By Krista Schwimmer
The voices of Venice are many and diverse. In the recent years of gentrification, however, they have often been stifled or unheard. There are times, however, when a single voice delivers the sentiment of all those voices not being heard. At the February 5th, Land Use and Planning Committee meeting, Lydia Ponce, longtime activist, did just that.
Pointing to the seven generations of Venetians in the back corner of the room, largely of African-American and Native American descent, Ponce began by saying how the gentrification ruining Venice did not benefit these families. She called for a moratorium on the destruction in Venice. She asked why no one on LUPC was dedicating him or herself to going after more affordable housing. She claimed “it’s like putting the fox in the hen house!”
On the agenda that night was 758 Sunset Avenue, a proposed Small Lot Subdivision with three homes and six car parking. After a presentation from the applicant, and an interactive, public comment period, the chair, Jake Kaufman, made a motion to deny this project based on the following grounds: less than 7% of homes in that area are similar in size; the project would decrease the density of affordable units in the area; the lot coverage was excessive; and, there would have to be guest parking, according to the VSP.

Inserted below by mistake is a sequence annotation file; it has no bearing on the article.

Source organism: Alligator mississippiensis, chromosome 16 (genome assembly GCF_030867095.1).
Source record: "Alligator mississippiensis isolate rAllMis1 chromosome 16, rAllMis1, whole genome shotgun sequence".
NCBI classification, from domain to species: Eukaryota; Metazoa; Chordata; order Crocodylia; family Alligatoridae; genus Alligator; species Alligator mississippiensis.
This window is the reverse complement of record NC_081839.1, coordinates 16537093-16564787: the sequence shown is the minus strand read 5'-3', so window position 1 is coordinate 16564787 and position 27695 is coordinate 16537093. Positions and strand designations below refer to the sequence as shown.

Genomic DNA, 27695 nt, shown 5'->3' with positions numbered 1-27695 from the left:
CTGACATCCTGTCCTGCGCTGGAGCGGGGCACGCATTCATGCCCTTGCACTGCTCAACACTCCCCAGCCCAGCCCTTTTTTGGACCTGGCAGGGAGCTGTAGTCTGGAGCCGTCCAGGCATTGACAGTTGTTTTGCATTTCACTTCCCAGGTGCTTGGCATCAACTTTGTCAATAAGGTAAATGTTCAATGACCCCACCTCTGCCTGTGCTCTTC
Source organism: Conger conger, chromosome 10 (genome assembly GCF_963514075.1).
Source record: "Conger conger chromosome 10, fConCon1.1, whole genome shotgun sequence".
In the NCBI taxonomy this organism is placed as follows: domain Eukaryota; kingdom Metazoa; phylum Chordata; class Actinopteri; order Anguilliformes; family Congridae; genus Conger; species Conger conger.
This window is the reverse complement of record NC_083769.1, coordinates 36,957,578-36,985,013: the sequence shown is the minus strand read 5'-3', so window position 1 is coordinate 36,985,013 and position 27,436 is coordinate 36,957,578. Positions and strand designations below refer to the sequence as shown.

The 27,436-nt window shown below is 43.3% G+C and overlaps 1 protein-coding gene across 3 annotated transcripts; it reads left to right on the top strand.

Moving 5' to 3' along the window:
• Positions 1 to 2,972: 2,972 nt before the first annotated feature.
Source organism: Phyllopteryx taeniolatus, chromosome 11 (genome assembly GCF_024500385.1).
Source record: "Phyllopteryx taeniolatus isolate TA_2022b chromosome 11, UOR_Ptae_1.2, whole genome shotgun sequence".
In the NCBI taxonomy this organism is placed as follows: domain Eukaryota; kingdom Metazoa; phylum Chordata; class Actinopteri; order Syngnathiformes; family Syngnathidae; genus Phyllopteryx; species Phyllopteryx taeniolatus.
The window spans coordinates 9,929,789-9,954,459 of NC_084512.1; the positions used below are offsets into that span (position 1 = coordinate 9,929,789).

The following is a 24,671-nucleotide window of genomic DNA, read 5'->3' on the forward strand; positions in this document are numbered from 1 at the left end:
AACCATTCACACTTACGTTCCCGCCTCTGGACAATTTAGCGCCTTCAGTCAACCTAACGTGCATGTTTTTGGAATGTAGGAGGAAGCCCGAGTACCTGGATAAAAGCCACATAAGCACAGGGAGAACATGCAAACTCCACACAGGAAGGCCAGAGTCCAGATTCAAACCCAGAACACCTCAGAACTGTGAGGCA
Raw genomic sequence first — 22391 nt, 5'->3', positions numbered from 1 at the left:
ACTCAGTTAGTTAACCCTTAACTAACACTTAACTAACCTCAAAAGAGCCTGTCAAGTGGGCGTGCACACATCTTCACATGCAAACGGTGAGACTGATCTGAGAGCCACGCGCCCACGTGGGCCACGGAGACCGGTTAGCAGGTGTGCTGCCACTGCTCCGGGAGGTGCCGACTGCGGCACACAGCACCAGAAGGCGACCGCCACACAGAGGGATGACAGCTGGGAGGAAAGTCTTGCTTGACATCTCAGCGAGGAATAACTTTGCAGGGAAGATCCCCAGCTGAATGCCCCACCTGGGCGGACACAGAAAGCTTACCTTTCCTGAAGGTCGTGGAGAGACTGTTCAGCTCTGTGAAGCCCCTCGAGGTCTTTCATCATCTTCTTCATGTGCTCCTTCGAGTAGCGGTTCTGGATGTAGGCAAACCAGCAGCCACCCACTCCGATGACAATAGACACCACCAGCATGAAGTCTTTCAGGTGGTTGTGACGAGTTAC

The motion not only passed LUPC that night, but easily passed at the monthly February meeting of the VNC, where the applicant himself, arrived too late to even argue for his development.
At the end of her public comment, Lydia told LUPC that “maybe you’re not individually responsible, but know this: I’m going to be praying tonight that my ancestors meet up with yours and whisper in your ear and clean your conscience and do something for the people who were here originally from six generations back and before that – the Tongva.”
For those two nights, her prayers were answered. Let’s join the ancestors in the next round and help preserve Sunset Avenue. For more information about ongoing developments on this project, and many others, go to Venice Community Unity Coalition at www.facebook.com/groups/2VCUC/
By Krista Schwimmer